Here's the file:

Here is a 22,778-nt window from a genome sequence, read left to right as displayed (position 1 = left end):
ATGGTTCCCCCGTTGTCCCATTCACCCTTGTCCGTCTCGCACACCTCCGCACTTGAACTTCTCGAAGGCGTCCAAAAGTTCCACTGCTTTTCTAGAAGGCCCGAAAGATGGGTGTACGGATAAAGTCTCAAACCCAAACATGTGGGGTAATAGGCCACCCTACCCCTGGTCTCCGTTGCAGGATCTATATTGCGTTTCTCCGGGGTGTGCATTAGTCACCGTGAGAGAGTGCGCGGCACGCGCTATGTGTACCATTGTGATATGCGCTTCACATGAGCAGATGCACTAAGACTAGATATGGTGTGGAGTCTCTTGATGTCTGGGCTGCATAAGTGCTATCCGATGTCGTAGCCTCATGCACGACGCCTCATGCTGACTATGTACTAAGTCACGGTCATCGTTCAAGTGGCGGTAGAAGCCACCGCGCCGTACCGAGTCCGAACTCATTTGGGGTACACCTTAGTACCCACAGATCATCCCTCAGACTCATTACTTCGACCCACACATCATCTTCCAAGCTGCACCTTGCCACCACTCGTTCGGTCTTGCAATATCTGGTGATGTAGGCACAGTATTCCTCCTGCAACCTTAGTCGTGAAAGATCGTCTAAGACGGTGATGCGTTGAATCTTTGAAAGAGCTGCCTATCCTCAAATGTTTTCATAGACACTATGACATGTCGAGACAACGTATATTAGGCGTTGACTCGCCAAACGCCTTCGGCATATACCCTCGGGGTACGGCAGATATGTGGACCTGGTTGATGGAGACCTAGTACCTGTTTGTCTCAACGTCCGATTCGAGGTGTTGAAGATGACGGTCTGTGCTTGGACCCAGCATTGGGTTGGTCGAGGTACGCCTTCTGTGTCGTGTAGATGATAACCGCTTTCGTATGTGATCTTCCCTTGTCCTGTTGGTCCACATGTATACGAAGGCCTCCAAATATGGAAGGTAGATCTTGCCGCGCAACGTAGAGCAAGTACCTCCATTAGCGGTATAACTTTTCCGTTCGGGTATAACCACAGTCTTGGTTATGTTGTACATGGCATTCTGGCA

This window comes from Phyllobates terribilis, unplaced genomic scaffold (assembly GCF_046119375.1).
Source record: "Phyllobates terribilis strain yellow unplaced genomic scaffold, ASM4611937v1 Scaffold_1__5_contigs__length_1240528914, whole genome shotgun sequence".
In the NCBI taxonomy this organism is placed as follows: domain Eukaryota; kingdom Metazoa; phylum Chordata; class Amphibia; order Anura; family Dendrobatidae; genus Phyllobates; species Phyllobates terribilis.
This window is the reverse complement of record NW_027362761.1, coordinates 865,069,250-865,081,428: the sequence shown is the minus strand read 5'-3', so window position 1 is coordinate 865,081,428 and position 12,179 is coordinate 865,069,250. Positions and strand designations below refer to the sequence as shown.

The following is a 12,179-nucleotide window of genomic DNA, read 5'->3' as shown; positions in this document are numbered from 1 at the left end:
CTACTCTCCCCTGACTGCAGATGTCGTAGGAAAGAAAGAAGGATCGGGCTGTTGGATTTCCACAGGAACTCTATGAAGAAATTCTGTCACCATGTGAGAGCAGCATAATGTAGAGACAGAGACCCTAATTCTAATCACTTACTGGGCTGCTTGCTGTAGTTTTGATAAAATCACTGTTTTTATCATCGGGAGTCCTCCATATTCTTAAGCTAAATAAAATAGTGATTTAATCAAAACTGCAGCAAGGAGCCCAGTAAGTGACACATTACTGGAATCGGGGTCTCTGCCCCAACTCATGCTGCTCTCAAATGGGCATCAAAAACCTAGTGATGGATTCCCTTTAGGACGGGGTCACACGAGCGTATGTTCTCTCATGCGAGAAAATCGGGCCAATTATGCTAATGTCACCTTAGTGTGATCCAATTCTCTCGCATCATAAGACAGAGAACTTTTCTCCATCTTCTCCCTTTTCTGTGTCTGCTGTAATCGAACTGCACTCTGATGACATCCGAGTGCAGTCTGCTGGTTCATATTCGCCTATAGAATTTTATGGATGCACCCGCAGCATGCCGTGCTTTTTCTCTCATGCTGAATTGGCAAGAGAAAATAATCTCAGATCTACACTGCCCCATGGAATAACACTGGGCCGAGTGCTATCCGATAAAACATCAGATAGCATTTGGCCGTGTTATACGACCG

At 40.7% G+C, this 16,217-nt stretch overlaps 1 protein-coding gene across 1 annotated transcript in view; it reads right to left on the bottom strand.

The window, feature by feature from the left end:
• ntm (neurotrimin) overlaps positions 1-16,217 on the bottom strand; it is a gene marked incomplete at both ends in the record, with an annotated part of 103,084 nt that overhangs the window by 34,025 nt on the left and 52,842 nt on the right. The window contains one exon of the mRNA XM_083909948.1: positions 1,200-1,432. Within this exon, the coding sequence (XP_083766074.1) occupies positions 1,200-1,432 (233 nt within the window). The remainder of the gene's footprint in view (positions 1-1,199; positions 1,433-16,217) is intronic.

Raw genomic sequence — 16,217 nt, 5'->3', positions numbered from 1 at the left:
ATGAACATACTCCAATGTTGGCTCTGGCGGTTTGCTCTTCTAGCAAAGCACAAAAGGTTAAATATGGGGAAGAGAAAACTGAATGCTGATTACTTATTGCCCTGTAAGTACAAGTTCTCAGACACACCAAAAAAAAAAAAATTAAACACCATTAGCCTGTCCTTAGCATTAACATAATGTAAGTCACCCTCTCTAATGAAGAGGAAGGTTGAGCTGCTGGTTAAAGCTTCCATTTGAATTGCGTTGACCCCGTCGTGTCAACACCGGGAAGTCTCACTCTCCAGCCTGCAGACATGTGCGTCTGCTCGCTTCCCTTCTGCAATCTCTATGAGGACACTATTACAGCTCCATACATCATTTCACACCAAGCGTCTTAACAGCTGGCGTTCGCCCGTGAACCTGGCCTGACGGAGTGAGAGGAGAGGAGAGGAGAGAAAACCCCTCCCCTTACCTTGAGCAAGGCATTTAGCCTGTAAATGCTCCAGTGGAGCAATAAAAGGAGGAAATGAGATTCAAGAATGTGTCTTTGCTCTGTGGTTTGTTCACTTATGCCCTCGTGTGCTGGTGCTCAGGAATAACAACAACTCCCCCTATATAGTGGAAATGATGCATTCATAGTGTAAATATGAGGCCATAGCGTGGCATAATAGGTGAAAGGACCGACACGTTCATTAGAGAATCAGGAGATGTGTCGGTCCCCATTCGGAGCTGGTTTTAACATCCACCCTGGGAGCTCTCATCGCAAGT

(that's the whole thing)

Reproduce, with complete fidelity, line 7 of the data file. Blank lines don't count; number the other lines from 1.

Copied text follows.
The following is a 12,179-nucleotide window of genomic DNA, read 5'->3' as shown; positions in this document are numbered from 1 at the left end: